We brainstormed for weeks, white-boarding and eventually requiring everyone in the company to come up with at least 5 names and post them to a shared Google Doc. We talked about the different choices a lot, but kept putting off a vote. All the while, we were actually building the new product, then called Product X for the sake of having something to reference it by. Finally, we set a deadline by which to select a new name, but we backed away from that because the deadline felt arbitrary and unnecessary since we were still a few weeks away from actually launching the new product.
Getting Out of the Building
Throughout this process of brainstorming, two names emerged as front-runners: Tender, championed by me, and Balanced, championed by our CEO, Matin. We were at an impasse with only our opinions to arm ourselves, so Matin sent me out to get some data. I developed a list of 5 company names, including Tender, Balanced, Braintree, Stripe, and Square. I then spent two days asking anyone I met what they thought of each of these names for a payments company. It was a pretty informal process – I would ask people at parties and networking events what their thoughts were. But I discovered an overwhelming signal: women loved the name Balanced. They thought it sounded professional, trustful, and “clean.” That was enough for me, and I began to champion Balanced over Tender. With Matin and me supporting the name, we got the rest of the team on board, and went about the process of developing a new identity.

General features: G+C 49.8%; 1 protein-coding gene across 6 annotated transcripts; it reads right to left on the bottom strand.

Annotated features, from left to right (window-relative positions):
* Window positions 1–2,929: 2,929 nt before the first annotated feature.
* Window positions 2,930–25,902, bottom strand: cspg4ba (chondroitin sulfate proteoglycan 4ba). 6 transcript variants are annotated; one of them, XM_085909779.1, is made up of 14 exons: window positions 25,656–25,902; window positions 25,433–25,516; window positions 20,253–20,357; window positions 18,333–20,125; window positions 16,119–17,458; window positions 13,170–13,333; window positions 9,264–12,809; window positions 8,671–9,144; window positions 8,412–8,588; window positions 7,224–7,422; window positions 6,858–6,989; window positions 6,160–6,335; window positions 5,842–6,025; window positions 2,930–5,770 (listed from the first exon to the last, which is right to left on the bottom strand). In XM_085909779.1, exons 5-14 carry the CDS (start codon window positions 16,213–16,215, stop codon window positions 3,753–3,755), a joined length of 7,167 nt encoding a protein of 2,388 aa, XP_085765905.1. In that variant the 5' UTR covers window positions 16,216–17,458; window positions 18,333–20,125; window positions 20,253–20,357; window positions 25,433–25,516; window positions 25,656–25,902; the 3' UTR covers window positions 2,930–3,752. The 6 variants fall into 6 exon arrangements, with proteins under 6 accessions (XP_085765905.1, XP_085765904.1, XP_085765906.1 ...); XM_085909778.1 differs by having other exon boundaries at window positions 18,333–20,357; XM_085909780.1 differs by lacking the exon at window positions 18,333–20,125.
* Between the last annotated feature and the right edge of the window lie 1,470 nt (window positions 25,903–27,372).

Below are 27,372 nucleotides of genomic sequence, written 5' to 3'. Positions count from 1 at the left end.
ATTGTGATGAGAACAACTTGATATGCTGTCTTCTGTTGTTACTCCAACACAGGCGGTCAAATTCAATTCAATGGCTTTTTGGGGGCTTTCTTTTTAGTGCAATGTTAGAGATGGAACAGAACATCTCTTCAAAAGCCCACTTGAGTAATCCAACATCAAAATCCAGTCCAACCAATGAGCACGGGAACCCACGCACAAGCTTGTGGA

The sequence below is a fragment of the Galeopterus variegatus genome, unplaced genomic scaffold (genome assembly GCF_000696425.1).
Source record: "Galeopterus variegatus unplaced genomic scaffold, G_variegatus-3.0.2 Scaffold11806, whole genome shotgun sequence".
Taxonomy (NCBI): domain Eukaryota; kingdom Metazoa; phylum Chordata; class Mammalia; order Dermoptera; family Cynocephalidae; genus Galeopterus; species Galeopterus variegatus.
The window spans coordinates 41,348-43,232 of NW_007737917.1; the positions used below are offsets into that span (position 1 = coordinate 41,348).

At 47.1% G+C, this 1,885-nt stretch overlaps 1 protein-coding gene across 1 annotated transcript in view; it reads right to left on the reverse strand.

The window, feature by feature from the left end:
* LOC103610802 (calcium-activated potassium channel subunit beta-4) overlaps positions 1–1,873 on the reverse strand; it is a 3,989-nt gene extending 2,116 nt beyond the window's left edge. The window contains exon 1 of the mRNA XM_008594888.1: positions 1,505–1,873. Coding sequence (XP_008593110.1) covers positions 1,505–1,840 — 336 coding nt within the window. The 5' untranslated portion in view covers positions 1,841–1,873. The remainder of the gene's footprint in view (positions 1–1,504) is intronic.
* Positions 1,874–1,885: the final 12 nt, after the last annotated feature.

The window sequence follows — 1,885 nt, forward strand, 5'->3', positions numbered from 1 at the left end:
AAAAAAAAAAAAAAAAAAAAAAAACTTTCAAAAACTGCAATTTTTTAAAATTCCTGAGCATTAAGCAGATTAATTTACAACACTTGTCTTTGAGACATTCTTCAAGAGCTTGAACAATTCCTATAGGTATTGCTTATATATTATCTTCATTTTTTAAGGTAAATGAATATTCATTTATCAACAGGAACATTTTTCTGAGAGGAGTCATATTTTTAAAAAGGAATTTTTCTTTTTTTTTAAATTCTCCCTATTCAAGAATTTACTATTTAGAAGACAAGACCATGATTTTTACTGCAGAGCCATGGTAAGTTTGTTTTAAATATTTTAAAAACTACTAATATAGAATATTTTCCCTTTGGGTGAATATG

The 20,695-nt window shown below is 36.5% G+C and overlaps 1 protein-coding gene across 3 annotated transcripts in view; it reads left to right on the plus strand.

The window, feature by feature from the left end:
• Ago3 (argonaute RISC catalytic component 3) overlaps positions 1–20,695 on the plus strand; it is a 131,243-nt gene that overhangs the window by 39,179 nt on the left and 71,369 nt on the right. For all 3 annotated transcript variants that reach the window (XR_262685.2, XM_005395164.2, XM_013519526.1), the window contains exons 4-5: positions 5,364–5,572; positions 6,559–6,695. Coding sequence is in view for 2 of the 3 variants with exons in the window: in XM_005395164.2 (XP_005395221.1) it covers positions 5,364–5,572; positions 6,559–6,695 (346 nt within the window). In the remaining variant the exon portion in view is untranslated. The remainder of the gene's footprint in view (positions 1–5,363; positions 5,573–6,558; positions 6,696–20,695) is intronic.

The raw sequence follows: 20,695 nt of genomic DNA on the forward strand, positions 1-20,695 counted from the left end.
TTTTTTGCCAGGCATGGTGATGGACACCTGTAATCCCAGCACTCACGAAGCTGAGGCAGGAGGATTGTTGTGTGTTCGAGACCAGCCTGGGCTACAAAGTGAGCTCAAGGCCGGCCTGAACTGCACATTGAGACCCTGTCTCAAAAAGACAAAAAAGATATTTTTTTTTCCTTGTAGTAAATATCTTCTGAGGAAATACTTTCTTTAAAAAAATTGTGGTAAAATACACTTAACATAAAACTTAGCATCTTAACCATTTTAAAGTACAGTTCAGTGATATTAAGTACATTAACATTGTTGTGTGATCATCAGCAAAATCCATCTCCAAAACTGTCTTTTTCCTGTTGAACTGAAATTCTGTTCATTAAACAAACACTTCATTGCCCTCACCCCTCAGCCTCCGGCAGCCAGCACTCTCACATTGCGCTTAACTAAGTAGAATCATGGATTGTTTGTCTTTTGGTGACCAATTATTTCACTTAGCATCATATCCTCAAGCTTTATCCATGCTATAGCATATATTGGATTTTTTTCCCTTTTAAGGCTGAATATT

Creating a new identity
We came up with a new logo before anything else. This helped anchor the new branding around something tangible. From the logo, we could decide what colors, tone, and layout the site and payments dashboard would have to include. We also tried to grab the domain “balanced.com” but the current site owner didn’t want to play ball for the amount we were offering. We launched our new product on balancedpayments.com with the understanding that we’d switch to balanced.com once we could justify paying for it. So far, there has been no branding concern operating under that domain, and we’ve even noticed one nice SEO advantage.
How it’s going so far
The main downside we’ve experienced is that “Balanced” is a terrible name to search for because it’s so ambiguous. As a result, potential customers have taken to searching for “balanced payments”, which of course brings up our site. The flip side is that new customers take to calling us Balanced Payments instead of just Balanced, but once again, that isn’t really a big deal.
Overall, the new name has been received very positively. I’ve heard a few “oh that’s a great name” when I introduce myself and my company to strangers at conferences or networking events, and even those that think it’s a bit bland understand the meaning once I tell them Balanced specialized in two-sided transactions. Another minor benefit of renaming the company is that we no longer felt hesitant to get certain pieces of swag made. We were always afraid to make PoundPay t-shirts because we always knew we were going to change the name “soon.”
Tips if you’re thinking of rebranding
- Make sure it’s the highest priority task
- Don’t just change the name, change the tone, colors, logo, etc
- Make the change along with a major product change
- Get out of the building and test your ideas on real people (however informally)